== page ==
Posts Tagged With: denial

2 Thessalonians 2: Beware the Man of Lawlessness!

There can be no doubt that today’s passage raises lots of questions, most of which you are not about to get an answer to.  Paul discusses the mysterious “man of lawlessness” (2:3), and lots of ink has been spilled on who or what this is or was.  The opinions are myriad and no consensus has arisen; it would take far more time and space than I have to explore this topic completely (one needs only google “man of lawlessness” to see the ridiculous diversity of opinion).  Interpretations of prophecies like these tend to be shaped by the interpreter’s biases and philosophical presuppositions, so I will reveal mine by saying that I imagine Paul was talking about something and someone that made sense in a first century context, likely connected to politics given the cryptic nature of the prophecy.  At the same time, when has there not been someone who “fits the bill” in many ways?  My desire today is only to deconstruct one concern that people some times have when they come to this passage.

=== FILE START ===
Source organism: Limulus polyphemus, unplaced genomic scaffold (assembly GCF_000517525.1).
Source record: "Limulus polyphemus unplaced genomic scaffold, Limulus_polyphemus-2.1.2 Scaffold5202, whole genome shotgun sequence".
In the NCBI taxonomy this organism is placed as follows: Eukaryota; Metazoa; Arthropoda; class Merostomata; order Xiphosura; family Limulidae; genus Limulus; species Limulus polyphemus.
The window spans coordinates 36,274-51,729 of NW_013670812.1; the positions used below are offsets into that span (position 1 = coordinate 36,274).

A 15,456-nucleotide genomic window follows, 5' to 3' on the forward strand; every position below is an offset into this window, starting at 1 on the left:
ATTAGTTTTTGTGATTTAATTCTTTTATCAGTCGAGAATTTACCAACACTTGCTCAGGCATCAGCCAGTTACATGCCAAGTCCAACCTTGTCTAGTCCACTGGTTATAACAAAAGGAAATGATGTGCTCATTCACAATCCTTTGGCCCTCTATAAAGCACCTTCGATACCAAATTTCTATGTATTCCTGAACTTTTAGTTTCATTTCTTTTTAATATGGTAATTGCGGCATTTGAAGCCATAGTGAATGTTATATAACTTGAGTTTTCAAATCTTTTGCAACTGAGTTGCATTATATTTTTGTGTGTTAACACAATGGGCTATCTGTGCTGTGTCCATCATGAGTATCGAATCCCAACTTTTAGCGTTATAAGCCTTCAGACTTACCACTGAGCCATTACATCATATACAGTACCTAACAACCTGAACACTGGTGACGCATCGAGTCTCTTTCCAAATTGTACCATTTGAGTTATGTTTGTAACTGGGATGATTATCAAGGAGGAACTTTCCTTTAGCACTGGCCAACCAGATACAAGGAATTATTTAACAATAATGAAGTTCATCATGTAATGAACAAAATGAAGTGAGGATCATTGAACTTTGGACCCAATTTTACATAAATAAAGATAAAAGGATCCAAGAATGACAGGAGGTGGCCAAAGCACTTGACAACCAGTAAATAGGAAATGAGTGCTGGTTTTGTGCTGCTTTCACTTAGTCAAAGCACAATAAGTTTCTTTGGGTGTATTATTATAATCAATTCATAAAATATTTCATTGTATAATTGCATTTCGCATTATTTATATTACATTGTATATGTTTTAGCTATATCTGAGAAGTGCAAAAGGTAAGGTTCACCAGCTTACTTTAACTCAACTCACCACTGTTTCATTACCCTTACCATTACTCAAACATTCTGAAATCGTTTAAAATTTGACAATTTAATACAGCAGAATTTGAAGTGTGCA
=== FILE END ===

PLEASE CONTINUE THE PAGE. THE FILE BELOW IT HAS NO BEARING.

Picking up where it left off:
Paul describes the man of lawlessness as a deceiver who leads people astray with his lies.  Some grow concerned then that they will be pulled away from God, almost against their better judgment, by the wiles of this man and his trickery.  Let’s unpack this in good sermonic fashion with a nice dose of alliteration:

The presence of the lawless one will be accompanied by the activity of the satan, with full power, with signs, and spurious wonders, with every kind of wicked deceit over those on the way to ruin, because they did not receive the love of the truth so as to be saved.  For that reason God sends upon them a strong delusion, leading them to believe the lie, so that judgment may come upon all who did not believe the truth but took pleasure in wickedness. (2:9-12)